Chapter 198381667

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Chapter NumberXXXIII
Chapter TitleFRITL THE FOOL FALLS INDER THE INFLUENCE OF THE TENDER PASSION.
Chapter Urlhttp://nla.gov.au/nla.news-article198381667
Full Date1883-09-06
Page Number4
Corrections0
Word Count2072
IllustratedN
Last Corrected0000-00-00
Newspaper TitleEvening Journal (Adelaide, SA : 1869 - 1912)
Trove TitleThe House of White Shadows
article text

THE HOUSE "OF WHITE SHADOWS.

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GHAPTEE XXXXIL —(Oottftfuud). rattl TBS TOOL FAXLft TTBDEQ THR IKTLU* -IK OB OF TH£ TEN DEE P AAA LOS.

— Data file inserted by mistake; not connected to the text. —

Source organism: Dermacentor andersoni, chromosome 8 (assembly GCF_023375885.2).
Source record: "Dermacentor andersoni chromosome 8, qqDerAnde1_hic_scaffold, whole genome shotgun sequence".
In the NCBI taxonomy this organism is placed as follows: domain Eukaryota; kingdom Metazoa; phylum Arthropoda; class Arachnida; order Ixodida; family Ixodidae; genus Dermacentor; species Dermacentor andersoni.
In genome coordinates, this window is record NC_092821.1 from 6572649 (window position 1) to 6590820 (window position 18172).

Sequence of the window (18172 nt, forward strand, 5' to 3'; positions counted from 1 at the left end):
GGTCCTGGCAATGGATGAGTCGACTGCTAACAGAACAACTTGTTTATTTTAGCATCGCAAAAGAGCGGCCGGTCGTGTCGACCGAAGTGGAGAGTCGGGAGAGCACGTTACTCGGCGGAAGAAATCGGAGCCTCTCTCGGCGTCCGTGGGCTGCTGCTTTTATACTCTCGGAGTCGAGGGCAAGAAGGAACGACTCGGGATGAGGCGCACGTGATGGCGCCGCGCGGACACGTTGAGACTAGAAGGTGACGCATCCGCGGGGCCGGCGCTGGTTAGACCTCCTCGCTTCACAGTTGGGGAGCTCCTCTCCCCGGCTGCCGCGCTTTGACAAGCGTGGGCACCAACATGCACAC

u In one word, Fritz T V Yea, Master Lamoat, ia one word." A secret, fooL What else! A aeciet— whioh il yon get your peach to tell, frill be worth another gold piece to yon. And as yon &od I are going to keep onr own counsel, learn from me that thin secret has bat one of two kernels—love or jealoasy. Set yonr wHa at work, Fritz; set your wits at work, and keep yonr eyes open. I may help yoa to oar peach, fooL And now about that Sream of yours. Were yon asleep or awake atjthe time f' Frits stepped caatioosly to the door, opened it,.looked along the passage, closed the door &n& came close to the bedside. " Master lamont," he said, " we need not ahtrat at naoh other; we can hear rerv well if we speak so low that no one outside can catch a word of what we are saying. What I dreamt is something so strange that It will take a great deal of thinking over. Do you know why I tell you thinga ? u I might guess wrong, Frits. Save me the trouble." ''You bars never been but oneway with me; you have never given me a hard word: yoa have never given me a blow. When 1 was a boy—twenty years ago and more, MaJrter Lainont—yon were the only man who spoke kind words to me. who used to pat my head, and pity me. For if yoa remember, Mister Lamont, I was nothing bat a castaway, living on charity, and everybody but you made me feel it Cuffed by this one and that one, kicked, and laughed at—bat never by you. Kven a fool can bear those things in " Well, well, Fritz, go on with your dream. Yon are making me hungry." w It came nearly two hours after midnight. 1 can sometimes do without sleep as weU as yoii, Master Lamont though I simply idle my hours away. Now, then« follow me. At that time 1 was in the grounds. All was dark. There was nobody about but me until the Advocate came. Then I slipped aside, and watched him. He walked up and down, up and down, like a machine. It was not as if a man woe walking, but a figure of steel. It was enough to drive me crazy—it was so like olockwork. Twice he almost discovered me. He looked about him, he searched the grounds, still with the same measured step he colled aloud, and asked if anybody was near. Then he went into the house, and into the study. I knew he was there by the shifting of the lights in the room. Being alone with the shadows, your love verec8 came into my mind, and you may believe me. Master L&mont, I made my way to the window of the room in whioh Dionetta eleefu, and stood there looking an at it After a while I wandered off. and found myself onoe more staring at the lights in the Advocate's study windows. Now, what made me step quite close to them, and put my eye to a pane which the curtains did not quite oover? I conld see clear into the room. Imagine m; surprise, Master Lamont, when I discovers that the Advocate was not alone I" " Ah, ah," chuckled Pierre Lamont, " did yon pop upon another love adventure, Fritz, i are you making a wond ' Wrong. Master Lamont. You take the spice out of mu wu Fierre Lamont "A man, then I Fool, your dream is not worth the telling. n